May 30, 2012 • FootballHuddle Up

Give Me The 4 Best Teams In The Country

Everyone has their grand ideas on how to fix college football and its archaic way of crowning a national champion. I’m not here to breakdown my version of a 16-team playoff or to argue for/against the BCS. It’s time to deal in reality and, by the end of this week, a four-team “playoff” appears to be the logical landing place for college football.

In recent weeks, the conversation has shifted to deciding those four playoff teams and where they should play. It boils down to this—the four best teams should be scheduled in the national semifinals. I don’t want extra accommodation provided to conference champions. I want the best four teams represented. This is the SEC’s position and I agree with the coaches in that conference (I have no allegiance to the SEC considering I grew up in the Northeast, went to college in the Midwest and currently reside on the West Coast).

Sure, there is going to be debate about how to decide those four teams. My best guess is there will continue to be a formula taking into account wins/losses, strength of schedule, rankings, etc., just as there is with the current BCS. While not foolproof, it’s still better than solely relying on the subjective rankings supplied by sports writers or college coaches. Even if you only take conference winners, you still have to decide which conference winners are the four best—you can’t just say it’s going to be the SEC, B1G, Pac-12 and Big 12 because some years the ACC, Mountain West, Big East or C-USA could be in the mix? And, how do you factor in independents?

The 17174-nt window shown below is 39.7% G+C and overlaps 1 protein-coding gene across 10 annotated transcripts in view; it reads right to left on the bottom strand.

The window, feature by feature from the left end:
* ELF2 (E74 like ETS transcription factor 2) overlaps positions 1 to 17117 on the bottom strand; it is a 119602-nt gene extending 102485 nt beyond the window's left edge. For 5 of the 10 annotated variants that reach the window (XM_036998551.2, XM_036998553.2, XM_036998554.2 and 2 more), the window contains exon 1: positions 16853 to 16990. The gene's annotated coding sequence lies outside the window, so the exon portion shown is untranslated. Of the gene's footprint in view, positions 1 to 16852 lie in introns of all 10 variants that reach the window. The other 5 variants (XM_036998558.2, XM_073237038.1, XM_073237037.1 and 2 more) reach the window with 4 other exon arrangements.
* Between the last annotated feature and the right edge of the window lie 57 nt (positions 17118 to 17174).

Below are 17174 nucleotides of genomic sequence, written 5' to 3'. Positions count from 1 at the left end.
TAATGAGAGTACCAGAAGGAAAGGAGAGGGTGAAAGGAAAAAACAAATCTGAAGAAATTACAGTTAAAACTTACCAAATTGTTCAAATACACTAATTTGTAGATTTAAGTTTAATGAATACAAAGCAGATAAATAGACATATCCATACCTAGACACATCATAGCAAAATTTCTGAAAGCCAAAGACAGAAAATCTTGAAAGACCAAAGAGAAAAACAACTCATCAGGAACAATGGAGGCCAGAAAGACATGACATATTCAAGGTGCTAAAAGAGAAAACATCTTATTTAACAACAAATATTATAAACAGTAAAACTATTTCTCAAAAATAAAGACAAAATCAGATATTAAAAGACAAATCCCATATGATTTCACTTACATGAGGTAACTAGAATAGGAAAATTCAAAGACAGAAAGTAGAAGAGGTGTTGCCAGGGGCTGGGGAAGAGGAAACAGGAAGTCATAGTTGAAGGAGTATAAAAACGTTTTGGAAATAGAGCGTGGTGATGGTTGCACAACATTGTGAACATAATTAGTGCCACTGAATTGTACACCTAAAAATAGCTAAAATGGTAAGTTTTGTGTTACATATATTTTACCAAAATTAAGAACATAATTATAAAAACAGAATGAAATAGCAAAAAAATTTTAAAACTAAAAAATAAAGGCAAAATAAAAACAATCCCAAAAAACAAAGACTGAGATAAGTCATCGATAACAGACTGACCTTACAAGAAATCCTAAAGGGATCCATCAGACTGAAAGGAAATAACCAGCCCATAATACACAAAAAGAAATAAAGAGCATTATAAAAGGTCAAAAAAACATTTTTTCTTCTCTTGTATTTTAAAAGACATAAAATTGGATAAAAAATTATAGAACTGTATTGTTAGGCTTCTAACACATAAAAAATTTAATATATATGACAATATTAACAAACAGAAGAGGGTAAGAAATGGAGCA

Making the four-team playoff only available to conference winners simply doesn’t make sense also in that the super-conference system does not allow for every team in a conference to play each other. While great for trophies and celebrations, can a true conference champion be crowned if that team didn’t hold the best record after playing everyone else?

The other part of the debate is whether the national semifinals should be part of the bowl system or hosted by the two higher seeds. I’d be in favor of higher seeds hosting playoff games in an eight- or 16-team playoff. But, when you are down to the final four, I’d rather see those games on neutral fields. The gap between No. 1 and No. 4 typically is razor-thin, so eliminating advantages for one team (weather, partial crowd support) helps in determining who truly is the best on the field that day.

It may not be the big playoff everyone is clamoring for but college football appears finally to be moving in the right direction. Let’s hope they make the best choices now to secure the top teams are involved.

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